By Jack Ryan, For The Miami Student
If you haven't gotten around to binge-watching through the first two seasons of the Netflix drama "House of Cards," stop reading now and go stream them. This review contains spoilers from past seasons and this is your fair warning.
"House of Cards" season premieres tend to have shocking thematic statements that pave the way for the season to come; season one's opener started with a neck snap and season two's had the infamous subway shove. Season three's start doesn't involve a big, violent moment; rather it begins with a slow trickle. Frank Underwood (Kevin Spacey) is literally pissing on the grave of his own father. This defacement of family not only reinforces the malicious attitude of the new President, it sets the tone for the Underwoods' current situation. Where the past two seasons have focused on Frank's corrupt path to the top, it becomes apparent that season three will be about fighting those beneath him, in the name of holding power and creating legacy.
Following the symbolic, what-the-hell moment and the always gorgeous title credits, we are taken away from the First Family in order to check in with the recovering Doug Stamper, who was nearly beaten to death at the end of season two. He has major physical issues as a result and is clearly becoming a ticking mental time bomb as the Underwood administration moves forward without him. Following Stamper's recovery is interesting at first, but dedicating almost half the episode to him uninterrupted feels excessive. The most we see of Frank in this half hour is on a special episode of "The Colbert Report," where Stephen Colbert roasts Frank's presidency and impending bill, like the good old days. However, Stephen's bit runs a little too long, adding to the anxiety of getting back to the Underwoods' current events.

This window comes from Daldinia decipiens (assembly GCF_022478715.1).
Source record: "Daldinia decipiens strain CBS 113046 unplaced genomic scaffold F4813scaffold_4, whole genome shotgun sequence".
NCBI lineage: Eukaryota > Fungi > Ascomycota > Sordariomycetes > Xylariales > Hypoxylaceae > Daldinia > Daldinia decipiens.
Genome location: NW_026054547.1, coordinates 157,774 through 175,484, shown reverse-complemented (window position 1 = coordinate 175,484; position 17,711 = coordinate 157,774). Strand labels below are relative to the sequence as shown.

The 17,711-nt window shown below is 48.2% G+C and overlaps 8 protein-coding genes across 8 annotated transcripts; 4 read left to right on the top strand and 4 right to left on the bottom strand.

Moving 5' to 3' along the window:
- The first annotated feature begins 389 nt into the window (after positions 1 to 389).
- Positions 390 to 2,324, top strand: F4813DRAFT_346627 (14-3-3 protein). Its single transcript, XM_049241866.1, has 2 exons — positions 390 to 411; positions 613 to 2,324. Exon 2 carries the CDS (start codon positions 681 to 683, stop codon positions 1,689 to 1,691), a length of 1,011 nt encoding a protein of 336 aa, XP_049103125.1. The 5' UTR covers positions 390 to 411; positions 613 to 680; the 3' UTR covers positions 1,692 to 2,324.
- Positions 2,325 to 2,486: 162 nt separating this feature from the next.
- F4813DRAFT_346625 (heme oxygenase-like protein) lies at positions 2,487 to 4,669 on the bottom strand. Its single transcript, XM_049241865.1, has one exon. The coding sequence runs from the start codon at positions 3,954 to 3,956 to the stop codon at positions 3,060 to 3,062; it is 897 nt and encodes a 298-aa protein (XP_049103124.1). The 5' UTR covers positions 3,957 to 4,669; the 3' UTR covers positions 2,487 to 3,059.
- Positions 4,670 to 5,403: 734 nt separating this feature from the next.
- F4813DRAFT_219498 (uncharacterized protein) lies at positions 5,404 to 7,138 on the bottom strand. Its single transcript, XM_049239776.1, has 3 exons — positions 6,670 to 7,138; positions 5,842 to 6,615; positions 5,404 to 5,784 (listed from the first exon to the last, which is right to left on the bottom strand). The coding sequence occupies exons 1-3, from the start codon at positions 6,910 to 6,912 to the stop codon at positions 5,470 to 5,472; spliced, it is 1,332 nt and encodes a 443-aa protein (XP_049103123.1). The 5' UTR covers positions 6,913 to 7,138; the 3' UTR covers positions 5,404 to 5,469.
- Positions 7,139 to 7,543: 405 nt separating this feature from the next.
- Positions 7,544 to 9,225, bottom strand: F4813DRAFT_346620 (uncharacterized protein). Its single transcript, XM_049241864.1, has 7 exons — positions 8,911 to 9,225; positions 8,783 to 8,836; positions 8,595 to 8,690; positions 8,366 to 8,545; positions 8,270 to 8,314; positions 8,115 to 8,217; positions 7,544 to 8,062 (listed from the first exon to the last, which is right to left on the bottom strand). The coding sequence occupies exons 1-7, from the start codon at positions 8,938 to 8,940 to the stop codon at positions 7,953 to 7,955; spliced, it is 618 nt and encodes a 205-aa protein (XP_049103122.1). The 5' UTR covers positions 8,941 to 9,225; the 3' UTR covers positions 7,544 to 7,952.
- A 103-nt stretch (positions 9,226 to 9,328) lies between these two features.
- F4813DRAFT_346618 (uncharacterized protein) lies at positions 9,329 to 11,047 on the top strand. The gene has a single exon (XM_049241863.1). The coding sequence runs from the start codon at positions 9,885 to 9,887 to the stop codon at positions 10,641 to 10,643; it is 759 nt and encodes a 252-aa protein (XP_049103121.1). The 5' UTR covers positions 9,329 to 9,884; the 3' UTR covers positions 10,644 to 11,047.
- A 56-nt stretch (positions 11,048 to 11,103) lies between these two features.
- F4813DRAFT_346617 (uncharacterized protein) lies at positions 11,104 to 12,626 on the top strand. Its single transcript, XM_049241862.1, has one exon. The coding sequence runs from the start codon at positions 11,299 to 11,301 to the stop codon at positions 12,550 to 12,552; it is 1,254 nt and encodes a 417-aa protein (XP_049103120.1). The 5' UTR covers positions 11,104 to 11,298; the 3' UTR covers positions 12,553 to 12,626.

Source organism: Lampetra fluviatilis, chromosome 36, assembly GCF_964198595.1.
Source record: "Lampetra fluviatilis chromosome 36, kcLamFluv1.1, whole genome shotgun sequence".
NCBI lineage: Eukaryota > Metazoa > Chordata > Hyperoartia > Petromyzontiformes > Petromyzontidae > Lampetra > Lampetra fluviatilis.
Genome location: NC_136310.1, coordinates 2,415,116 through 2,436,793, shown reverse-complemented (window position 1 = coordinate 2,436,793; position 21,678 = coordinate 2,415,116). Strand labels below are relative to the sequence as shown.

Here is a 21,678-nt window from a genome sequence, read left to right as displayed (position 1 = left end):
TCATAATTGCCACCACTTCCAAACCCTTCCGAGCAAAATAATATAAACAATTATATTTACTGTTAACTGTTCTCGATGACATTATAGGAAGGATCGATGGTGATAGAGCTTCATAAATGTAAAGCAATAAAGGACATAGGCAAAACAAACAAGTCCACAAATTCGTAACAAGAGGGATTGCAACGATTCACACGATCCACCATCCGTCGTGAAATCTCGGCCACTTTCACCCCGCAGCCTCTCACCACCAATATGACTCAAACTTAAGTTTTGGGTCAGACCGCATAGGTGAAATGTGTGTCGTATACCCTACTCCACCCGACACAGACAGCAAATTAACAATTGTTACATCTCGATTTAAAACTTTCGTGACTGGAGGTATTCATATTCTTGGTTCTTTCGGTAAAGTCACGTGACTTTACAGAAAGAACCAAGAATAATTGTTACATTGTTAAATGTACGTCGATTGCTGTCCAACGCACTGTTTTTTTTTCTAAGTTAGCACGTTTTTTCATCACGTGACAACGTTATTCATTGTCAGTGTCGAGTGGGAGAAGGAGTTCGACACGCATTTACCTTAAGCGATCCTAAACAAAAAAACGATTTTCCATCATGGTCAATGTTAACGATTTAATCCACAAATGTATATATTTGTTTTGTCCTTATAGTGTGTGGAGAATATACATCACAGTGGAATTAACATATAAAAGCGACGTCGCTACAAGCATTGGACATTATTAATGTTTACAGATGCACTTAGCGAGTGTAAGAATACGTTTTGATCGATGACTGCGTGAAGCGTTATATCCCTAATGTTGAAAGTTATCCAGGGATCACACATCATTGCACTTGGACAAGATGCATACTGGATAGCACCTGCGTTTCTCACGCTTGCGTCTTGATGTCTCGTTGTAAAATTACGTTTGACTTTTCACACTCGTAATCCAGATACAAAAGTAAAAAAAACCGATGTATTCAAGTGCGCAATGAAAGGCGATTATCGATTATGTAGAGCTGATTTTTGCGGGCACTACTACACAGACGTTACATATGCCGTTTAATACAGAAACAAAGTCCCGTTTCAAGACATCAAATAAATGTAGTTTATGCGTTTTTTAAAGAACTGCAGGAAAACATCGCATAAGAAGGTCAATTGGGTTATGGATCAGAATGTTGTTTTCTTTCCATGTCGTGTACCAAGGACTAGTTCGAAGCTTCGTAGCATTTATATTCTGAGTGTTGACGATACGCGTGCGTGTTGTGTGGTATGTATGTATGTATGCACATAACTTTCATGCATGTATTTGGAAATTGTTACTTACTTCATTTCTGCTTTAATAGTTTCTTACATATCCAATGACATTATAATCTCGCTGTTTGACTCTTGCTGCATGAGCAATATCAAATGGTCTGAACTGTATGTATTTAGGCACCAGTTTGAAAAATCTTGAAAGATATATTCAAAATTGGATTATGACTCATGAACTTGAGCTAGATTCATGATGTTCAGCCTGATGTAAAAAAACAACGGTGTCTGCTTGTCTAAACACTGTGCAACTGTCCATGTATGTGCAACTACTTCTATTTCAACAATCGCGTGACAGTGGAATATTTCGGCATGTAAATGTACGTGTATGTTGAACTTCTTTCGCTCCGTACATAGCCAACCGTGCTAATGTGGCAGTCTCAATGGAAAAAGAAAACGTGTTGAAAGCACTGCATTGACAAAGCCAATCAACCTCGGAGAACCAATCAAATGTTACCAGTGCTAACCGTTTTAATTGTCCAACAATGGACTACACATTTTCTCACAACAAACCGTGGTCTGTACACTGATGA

By the time we get back to the White House, we learn that things aren't exactly going well for the Underwoods. Frank's approval ratings are worse than his predecessor, there's obvious unrest amongst his associates, and an ambitious Claire Underwood (Robin Wright) is failing to find support for her campaign to become a UN ambassador. The rest of the episode, save the ending, is equal parts important exposition and monotonous reminders. Remember Remy and Seth? They're big players in the Underwood regime now, thanks to their loyalty. What about the education-focused Donald Blythe? He's the new Vice President, as a result of a few under-the-table agreements with Frank.
We spend more time with other people than we do with Frank and Claire, slowly setting the stage for the season to come, with a dash of breaking-the-fourth-wall here and a bit of ominous tension there. Thankfully, the style of "House of Cards" hasn't changed at all, making it very clear that executive producer David Fincher ("Gone Girl," "Fight Club") is lurking in the background. Every shot feels crisp and clean, arguments and relationships are clearly illustrated through shot angles and patterns, and the use of shallow focus makes this show so enjoyable to watch.
The season three opener of "House of Cards" certainly isn't the series' finest episode, but it gets the job done, effectively bringing us back up to speed with the Underwoods and their associates. It's becoming clear that, due to the innate marathon-watching nature of its viewers, the show is being handled less like a traditional series and more like a thirteen hour movie, sacrificing some time early to set up for bigger and more important scenes down the line. And at the end of the day, no matter how many reintroductions or clear plot setups we have to sit through, it still feels fantastic to be back with the Underwoods.